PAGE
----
People may wonder why desalination isn’t a more widely used option to help areas that face fresh water insecurity but have ample access to saltwater. The leading reasons are that desalination is very energy- and cost-intensive, so most communities don’t view it as a viable option.
Purdue University engineers are working on what could be the most energy-efficient desalination process ever achieved. The process also can handle water of much higher salinity and the equipment lasts longer.
Building on the past
The process is derived from the most commonly used desalination method: reverse osmosis, which sends seawater over a membrane at high pressure to remove minerals. Desalination plants have to use a lot of pumps and other tools to maintain this high pressure, and that is energy- and emissions-intensive.
“About a third of the lifetime cost of a desalination plant is energy,” David Warsinger, Purdue mechanical engineering assistant professor, said in a news release.
“Even small improvements to the process — a few percentage points of difference — can save hundreds of millions of dollars and help to keep CO2 out of the atmosphere.”
The Purdue engineers’ process is called batch reverse osmosis. Instead of maintaining a constant flow of water under high pressure, this process takes in a fixed amount of water, processes it, discharges it, and then repeats the process with the next batch.
Each batch is processed for one to two minutes. By ramping up pressure and reducing volume over time, the researchers say they use much less energy to produce the same amount of fresh water.
Some desalination plants have tried batch techniques, but the lag time in between batches when new water is pumped into the chamber lengthens the process and typically negates efficiency gains. “That’s why we developed a solution called ‘double-acting batch reverse osmosis,’” Warsinger said.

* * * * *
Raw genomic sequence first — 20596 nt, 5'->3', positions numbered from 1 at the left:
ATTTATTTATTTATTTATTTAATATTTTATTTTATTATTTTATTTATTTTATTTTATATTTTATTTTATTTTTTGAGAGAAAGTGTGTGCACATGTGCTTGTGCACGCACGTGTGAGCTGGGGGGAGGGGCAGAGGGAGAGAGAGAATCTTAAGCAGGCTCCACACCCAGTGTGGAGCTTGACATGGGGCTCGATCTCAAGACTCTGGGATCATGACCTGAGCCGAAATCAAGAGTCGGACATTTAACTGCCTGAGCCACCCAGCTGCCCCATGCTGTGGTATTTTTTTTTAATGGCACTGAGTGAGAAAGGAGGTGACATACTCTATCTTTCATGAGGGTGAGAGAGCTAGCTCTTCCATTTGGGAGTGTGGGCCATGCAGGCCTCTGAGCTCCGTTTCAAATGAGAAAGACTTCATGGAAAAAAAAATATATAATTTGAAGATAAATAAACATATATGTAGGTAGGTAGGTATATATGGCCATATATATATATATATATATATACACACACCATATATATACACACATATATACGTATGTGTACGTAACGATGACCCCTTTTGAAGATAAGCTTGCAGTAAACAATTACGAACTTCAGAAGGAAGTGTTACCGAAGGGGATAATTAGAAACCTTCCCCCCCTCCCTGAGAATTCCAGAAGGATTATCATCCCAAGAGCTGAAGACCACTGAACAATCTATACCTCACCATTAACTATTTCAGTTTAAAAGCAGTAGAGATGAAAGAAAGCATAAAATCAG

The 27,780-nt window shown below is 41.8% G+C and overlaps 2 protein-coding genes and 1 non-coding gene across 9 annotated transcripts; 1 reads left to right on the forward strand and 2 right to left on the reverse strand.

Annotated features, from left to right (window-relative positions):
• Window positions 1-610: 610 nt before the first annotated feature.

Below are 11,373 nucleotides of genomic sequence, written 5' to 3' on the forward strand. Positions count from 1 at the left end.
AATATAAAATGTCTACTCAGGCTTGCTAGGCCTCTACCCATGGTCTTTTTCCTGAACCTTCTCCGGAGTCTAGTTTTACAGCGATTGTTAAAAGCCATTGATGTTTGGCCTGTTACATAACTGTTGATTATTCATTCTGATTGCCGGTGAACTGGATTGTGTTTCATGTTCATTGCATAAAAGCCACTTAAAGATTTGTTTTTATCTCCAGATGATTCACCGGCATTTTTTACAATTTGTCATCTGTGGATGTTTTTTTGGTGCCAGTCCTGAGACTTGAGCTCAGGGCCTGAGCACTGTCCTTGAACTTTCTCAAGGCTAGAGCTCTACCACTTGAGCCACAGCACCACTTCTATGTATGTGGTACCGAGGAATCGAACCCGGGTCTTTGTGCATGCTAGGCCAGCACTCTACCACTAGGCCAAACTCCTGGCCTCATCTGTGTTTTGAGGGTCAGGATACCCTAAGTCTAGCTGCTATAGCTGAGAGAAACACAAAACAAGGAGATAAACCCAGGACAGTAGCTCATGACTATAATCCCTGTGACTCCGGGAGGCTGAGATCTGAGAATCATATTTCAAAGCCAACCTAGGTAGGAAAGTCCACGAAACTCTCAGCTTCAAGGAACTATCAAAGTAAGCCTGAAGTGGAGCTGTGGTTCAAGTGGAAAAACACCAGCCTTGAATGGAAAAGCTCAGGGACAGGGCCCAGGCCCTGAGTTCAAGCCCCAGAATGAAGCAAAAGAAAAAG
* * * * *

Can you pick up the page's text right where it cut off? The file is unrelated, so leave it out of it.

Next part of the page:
The new process uses a high-pressure tank with a piston in the middle. One side of the piston pushes seawater into the processing loop while the other side fills with the next batch of seawater. The piston continuously repeats this process to keep the water flowing and eliminate the need to repressurize and refill the chamber, removing nearly all downtime.
“Downtime is really something you want to avoid,” said Sandra Cordoba, a Purdue master’s student in mechanical engineering. “If you have to service the system after every cycle, you lose all your energy efficiency. Reducing or eliminating that downtime is the key thing that makes batch reverse osmosis feasible.”
The Purdue engineers’ test piston is about the size of a fire extinguisher. The technology can be scaled to provide desalination for different scenarios. For example, the device for providing a single household with fresh water could fit in the palm of your hand, whereas it could be 100 feet long in a full-sized desalination plant.
The team has filed patent applications for this technology.
“These results with batch reverse osmosis are really exciting,” Warsinger said. “If we bring the cost down just a little bit, then desalination becomes a viable option for more places. It could be transformative.”